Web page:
Who will want to have the responsibility of all those ramifications and consequences on his/her head and shoulders?

Boris Johnson knew this yesterday, when he emerged subdued from his home and was even more subdued at the press conference. He has been out-manoeuvred and check-mated.

If he runs for leadership of the party, and then fails to follow through on triggering Article 50, then he is finished. If he does not run and effectively abandons the field, then he is finished. If he runs, wins and pulls the UK out of the EU, then it will all be over - Scotland will break away, there will be upheaval in Ireland, a recession ... broken trade agreements. Then he is also finished. Boris Johnson knows all of this. When he acts like the dumb blond it is just that: an act.

The Brexit leaders now have a result that they cannot use. For them, leadership of the Tory party has become a poison chalice.

When Boris Johnson said there was no need to trigger Article 50 straight away, what he really meant to say was "never". When Michael Gove went on and on about "informal negotiations" ... why? why not the formal ones straight away? ... he also meant not triggering the formal departure. They both know what a formal demarche would mean: an irreversible step that neither of them is prepared to take.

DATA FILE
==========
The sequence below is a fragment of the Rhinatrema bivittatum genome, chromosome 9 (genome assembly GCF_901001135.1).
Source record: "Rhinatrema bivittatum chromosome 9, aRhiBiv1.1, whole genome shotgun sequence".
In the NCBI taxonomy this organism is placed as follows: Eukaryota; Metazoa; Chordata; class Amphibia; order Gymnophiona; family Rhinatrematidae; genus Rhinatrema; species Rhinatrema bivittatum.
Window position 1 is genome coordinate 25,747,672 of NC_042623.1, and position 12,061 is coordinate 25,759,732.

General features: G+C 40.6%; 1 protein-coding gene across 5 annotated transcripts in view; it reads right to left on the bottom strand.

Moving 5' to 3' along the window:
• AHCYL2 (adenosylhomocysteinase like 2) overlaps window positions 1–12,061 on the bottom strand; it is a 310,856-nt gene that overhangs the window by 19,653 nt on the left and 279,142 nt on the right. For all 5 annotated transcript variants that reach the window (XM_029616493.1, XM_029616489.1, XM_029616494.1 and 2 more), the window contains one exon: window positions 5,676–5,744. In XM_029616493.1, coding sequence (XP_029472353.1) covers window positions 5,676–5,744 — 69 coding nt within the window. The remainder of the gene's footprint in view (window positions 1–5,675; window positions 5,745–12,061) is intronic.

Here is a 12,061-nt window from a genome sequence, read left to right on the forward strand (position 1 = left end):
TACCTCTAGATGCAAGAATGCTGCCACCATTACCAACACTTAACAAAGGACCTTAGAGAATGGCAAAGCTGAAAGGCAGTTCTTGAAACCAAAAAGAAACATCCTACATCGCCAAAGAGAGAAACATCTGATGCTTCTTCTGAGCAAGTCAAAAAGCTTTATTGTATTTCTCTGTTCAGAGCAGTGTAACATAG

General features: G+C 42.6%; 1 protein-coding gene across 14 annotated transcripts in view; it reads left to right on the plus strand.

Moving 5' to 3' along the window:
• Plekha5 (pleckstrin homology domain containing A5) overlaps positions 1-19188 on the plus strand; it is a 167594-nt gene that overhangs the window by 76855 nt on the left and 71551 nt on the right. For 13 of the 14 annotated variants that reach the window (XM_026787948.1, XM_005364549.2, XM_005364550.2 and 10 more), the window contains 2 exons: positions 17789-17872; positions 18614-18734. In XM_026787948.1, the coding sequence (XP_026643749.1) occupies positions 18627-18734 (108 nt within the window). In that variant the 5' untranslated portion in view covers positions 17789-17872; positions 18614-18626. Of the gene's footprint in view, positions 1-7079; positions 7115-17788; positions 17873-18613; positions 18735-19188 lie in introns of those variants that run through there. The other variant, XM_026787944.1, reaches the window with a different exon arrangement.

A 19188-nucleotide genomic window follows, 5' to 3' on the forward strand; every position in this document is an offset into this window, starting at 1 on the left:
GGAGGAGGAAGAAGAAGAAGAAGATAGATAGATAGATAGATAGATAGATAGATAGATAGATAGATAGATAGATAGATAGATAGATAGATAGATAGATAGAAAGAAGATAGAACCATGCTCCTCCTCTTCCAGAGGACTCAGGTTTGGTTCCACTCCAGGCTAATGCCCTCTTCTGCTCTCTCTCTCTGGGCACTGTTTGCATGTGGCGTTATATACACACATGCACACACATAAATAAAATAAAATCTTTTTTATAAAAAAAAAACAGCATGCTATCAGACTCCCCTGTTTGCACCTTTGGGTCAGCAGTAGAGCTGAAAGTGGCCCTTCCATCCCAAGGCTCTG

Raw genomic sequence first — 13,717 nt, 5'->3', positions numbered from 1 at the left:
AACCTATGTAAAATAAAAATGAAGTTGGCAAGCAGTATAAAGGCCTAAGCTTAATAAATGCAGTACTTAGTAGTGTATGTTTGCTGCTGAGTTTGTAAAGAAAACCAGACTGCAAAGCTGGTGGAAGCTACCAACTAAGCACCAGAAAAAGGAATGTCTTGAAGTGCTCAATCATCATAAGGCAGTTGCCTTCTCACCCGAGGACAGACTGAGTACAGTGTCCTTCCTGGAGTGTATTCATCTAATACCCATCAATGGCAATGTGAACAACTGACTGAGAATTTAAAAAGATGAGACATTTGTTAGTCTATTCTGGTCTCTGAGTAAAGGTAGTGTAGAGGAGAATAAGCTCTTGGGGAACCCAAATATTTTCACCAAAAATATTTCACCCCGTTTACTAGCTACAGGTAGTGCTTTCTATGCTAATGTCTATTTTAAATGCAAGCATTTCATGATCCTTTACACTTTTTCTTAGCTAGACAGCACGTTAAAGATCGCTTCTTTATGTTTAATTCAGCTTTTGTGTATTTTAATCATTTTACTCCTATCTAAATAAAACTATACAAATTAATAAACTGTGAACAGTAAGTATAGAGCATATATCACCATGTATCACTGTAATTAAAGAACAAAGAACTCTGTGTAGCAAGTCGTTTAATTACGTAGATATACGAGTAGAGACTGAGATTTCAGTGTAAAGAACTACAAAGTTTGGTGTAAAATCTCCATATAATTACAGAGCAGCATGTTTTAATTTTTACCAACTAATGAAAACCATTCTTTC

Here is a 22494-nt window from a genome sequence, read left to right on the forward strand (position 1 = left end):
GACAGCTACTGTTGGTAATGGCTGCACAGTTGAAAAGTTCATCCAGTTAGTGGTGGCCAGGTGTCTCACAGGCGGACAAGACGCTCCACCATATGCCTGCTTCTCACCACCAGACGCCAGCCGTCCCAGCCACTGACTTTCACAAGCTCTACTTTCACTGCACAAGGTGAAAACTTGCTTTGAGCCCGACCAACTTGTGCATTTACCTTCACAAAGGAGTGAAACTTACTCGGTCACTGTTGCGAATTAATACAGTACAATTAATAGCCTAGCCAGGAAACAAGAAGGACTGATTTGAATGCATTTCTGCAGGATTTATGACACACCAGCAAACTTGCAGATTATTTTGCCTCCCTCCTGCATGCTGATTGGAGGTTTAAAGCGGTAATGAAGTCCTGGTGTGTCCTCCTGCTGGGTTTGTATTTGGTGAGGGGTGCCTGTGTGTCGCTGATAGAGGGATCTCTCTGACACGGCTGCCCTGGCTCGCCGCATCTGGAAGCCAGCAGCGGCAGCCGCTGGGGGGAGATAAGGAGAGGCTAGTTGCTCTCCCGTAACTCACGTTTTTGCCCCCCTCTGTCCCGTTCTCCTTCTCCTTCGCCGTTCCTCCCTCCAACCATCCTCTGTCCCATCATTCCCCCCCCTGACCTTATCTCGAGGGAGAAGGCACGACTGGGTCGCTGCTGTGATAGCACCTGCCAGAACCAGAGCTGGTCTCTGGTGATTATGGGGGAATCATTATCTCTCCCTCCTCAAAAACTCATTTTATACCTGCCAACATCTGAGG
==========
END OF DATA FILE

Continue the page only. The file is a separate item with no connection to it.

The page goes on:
All that remains is for someone to have the guts to stand up and say that Brexit is unachievable in reality without an enormous amount of pain and destruction, that cannot be borne. And David Cameron has put the onus of making that statement on the heads of the people who led the Brexit campaign.

May 2016  - Brexit:  If it’s not broke, don’t fix it…

Britain has had 43 years of economic prosperity as a member of the EU. IN the early to mid seventies, the British economy was in a lot of trouble and Britain had to go to the IMF. After becoming an EEC member, Britain slowly began to catch up. Gross domestic product per person has grown faster than Italy, Germany and France in the 43 years since. In 2013, Britain became more prosperous than the average of the three other large European economies for the first time since 1965.

Britain has done really well through being a member of the EU club. Why throw this away for a lot of uncertainty and a possible return to what prevailed for the British economy in the early to mid seventies. Like any club, the EU could be better, but Britain can only help to make it better if its inside the club, and not outside (where it would still have to abide by the rules of the club if it wanted access to the biggest market the UK has.)

If it’s not broke, don’t fix it…